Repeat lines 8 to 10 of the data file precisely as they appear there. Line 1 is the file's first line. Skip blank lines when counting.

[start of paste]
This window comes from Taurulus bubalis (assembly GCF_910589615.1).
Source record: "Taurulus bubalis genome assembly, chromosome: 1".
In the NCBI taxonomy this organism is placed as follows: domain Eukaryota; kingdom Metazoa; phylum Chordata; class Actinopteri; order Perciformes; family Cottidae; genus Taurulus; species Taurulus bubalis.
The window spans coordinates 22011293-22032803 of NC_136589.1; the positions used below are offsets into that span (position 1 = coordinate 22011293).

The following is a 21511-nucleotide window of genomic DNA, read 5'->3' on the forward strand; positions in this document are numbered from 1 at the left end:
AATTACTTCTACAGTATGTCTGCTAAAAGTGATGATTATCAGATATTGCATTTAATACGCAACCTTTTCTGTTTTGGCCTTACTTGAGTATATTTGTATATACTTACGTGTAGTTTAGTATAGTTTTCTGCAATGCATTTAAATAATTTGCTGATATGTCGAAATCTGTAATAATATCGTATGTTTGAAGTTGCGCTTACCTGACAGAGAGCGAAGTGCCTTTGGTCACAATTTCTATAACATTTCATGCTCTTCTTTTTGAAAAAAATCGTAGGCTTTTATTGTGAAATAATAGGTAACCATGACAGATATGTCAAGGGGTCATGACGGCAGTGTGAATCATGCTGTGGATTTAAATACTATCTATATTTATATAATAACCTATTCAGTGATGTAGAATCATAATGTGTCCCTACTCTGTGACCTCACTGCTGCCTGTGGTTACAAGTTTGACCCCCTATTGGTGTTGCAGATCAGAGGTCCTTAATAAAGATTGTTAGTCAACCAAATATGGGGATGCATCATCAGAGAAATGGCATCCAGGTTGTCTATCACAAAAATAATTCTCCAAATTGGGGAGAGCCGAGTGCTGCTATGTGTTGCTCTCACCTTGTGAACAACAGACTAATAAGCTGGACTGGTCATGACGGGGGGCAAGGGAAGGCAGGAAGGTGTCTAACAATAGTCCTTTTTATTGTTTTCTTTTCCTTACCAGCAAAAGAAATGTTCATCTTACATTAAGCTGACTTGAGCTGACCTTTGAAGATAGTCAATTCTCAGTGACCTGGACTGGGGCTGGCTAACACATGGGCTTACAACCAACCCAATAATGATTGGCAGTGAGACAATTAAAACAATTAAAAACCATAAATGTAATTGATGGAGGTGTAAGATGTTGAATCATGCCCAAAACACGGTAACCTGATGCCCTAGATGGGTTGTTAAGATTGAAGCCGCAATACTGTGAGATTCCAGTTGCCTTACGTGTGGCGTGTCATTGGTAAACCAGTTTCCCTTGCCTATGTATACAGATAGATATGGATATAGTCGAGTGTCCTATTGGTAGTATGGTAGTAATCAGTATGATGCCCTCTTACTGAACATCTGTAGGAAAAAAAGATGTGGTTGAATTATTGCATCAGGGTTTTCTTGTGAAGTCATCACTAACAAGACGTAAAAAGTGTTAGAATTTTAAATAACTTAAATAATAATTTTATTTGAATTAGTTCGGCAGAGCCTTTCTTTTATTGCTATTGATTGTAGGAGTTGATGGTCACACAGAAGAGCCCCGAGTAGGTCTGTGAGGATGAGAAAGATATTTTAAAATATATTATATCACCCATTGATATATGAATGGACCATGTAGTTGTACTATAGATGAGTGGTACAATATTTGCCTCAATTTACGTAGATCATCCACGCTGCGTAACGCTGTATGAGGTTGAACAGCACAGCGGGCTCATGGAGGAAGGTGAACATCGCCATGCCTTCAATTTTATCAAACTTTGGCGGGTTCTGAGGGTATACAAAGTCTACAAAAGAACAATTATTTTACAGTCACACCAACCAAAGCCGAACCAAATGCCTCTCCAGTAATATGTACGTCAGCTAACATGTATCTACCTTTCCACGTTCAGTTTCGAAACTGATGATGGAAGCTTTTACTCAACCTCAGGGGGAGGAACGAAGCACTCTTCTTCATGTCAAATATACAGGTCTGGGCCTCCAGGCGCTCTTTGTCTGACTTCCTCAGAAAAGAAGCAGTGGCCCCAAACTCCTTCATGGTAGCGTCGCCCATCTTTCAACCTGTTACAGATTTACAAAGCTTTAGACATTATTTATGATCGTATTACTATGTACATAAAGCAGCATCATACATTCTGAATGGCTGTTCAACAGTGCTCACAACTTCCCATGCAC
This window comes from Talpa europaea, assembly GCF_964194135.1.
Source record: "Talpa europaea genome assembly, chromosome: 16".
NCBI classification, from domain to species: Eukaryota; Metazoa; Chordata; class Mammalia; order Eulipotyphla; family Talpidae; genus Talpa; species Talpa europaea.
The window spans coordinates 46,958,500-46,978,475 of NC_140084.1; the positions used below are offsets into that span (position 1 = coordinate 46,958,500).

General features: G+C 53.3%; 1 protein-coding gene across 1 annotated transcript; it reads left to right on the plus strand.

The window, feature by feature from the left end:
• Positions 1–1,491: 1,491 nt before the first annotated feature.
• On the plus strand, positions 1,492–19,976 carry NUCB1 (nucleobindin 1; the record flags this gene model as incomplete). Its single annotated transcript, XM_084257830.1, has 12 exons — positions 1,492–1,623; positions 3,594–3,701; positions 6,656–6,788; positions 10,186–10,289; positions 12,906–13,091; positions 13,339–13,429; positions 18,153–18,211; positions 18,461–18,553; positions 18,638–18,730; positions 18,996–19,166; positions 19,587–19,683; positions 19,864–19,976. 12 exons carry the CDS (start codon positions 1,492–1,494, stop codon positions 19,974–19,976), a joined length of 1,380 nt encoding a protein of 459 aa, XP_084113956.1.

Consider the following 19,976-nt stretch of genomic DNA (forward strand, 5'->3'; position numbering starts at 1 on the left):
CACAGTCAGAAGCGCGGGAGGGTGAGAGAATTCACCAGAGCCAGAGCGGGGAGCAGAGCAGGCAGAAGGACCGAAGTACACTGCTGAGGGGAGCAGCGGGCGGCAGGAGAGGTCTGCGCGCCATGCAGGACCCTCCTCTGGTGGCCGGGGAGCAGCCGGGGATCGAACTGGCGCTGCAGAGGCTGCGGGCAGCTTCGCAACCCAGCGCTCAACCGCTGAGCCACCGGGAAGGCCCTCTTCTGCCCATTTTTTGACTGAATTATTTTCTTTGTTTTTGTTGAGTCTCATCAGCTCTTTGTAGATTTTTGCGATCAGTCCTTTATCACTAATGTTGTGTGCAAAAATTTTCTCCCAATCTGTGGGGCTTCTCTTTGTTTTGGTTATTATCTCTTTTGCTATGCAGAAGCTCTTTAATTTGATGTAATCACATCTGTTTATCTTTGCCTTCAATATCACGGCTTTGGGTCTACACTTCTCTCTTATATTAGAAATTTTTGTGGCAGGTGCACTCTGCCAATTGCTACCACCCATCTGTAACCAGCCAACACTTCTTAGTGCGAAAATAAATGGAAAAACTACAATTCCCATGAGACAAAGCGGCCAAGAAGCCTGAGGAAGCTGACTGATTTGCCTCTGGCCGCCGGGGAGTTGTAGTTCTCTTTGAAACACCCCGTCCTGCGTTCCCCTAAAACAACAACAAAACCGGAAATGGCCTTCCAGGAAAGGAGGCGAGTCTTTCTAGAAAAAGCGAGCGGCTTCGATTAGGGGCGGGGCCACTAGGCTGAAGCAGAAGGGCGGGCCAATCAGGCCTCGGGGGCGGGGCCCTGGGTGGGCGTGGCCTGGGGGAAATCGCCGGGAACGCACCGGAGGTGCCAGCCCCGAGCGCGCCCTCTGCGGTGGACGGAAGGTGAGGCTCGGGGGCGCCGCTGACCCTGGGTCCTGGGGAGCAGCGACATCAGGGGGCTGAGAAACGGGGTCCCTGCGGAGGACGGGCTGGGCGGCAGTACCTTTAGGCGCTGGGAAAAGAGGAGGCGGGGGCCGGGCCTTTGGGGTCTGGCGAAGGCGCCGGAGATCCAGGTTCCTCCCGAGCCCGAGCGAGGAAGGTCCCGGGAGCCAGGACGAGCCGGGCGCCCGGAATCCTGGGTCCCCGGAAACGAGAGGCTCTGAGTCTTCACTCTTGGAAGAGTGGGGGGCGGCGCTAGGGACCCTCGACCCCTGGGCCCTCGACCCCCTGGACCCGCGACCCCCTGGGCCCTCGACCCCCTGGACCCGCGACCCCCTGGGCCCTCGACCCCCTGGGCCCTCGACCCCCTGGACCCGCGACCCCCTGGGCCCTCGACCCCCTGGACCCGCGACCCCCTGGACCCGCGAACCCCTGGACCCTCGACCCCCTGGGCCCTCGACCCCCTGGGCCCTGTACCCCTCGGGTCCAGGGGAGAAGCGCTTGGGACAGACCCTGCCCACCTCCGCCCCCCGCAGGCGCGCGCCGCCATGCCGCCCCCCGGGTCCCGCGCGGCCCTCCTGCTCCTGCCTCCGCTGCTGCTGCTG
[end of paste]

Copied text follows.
Source record: "Talpa europaea genome assembly, chromosome: 16".
NCBI classification, from domain to species: Eukaryota; Metazoa; Chordata; class Mammalia; order Eulipotyphla; family Talpidae; genus Talpa; species Talpa europaea.
The window spans coordinates 46,958,500-46,978,475 of NC_140084.1; the positions used below are offsets into that span (position 1 = coordinate 46,958,500).